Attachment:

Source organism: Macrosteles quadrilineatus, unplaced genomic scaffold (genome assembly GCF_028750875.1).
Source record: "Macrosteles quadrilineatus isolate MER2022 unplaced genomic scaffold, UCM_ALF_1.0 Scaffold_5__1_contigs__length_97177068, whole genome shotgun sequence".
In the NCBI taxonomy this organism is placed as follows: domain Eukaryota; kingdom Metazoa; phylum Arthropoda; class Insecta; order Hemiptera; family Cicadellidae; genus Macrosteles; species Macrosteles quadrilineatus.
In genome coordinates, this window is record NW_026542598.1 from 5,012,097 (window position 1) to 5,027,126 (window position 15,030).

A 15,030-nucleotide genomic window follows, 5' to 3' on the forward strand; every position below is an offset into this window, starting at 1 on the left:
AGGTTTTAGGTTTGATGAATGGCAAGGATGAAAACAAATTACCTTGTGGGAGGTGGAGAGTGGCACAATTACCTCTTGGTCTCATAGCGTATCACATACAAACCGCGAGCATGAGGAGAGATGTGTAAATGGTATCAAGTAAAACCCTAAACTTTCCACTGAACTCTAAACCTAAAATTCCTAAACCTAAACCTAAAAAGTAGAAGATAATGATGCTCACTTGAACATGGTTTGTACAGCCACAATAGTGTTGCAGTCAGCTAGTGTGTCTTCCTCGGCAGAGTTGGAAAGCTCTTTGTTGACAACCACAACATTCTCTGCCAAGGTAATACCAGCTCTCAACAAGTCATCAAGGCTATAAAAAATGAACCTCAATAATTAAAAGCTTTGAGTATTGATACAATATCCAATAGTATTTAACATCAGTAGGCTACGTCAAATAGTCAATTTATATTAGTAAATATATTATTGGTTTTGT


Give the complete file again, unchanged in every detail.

Source organism: Macrosteles quadrilineatus, unplaced genomic scaffold (genome assembly GCF_028750875.1).
Source record: "Macrosteles quadrilineatus isolate MER2022 unplaced genomic scaffold, UCM_ALF_1.0 Scaffold_5__1_contigs__length_97177068, whole genome shotgun sequence".
In the NCBI taxonomy this organism is placed as follows: domain Eukaryota; kingdom Metazoa; phylum Arthropoda; class Insecta; order Hemiptera; family Cicadellidae; genus Macrosteles; species Macrosteles quadrilineatus.
In genome coordinates, this window is record NW_026542598.1 from 5,012,097 (window position 1) to 5,027,126 (window position 15,030).

A 15,030-nucleotide genomic window follows, 5' to 3' on the forward strand; every position below is an offset into this window, starting at 1 on the left:
AGGTTTTAGGTTTGATGAATGGCAAGGATGAAAACAAATTACCTTGTGGGAGGTGGAGAGTGGCACAATTACCTCTTGGTCTCATAGCGTATCACATACAAACCGCGAGCATGAGGAGAGATGTGTAAATGGTATCAAGTAAAACCCTAAACTTTCCACTGAACTCTAAACCTAAAATTCCTAAACCTAAACCTAAAAAGTAGAAGATAATGATGCTCACTTGAACATGGTTTGTACAGCCACAATAGTGTTGCAGTCAGCTAGTGTGTCTTCCTCGGCAGAGTTGGAAAGCTCTTTGTTGACAACCACAACATTCTCTGCCAAGGTAATACCAGCTCTCAACAAGTCATCAAGGCTATAAAAAATGAACCTCAATAATTAAAAGCTTTGAGTATTGATACAATATCCAATAGTATTTAACATCAGTAGGCTACGTCAAATAGTCAATTTATATTAGTAAATATATTATTGGTTTTGT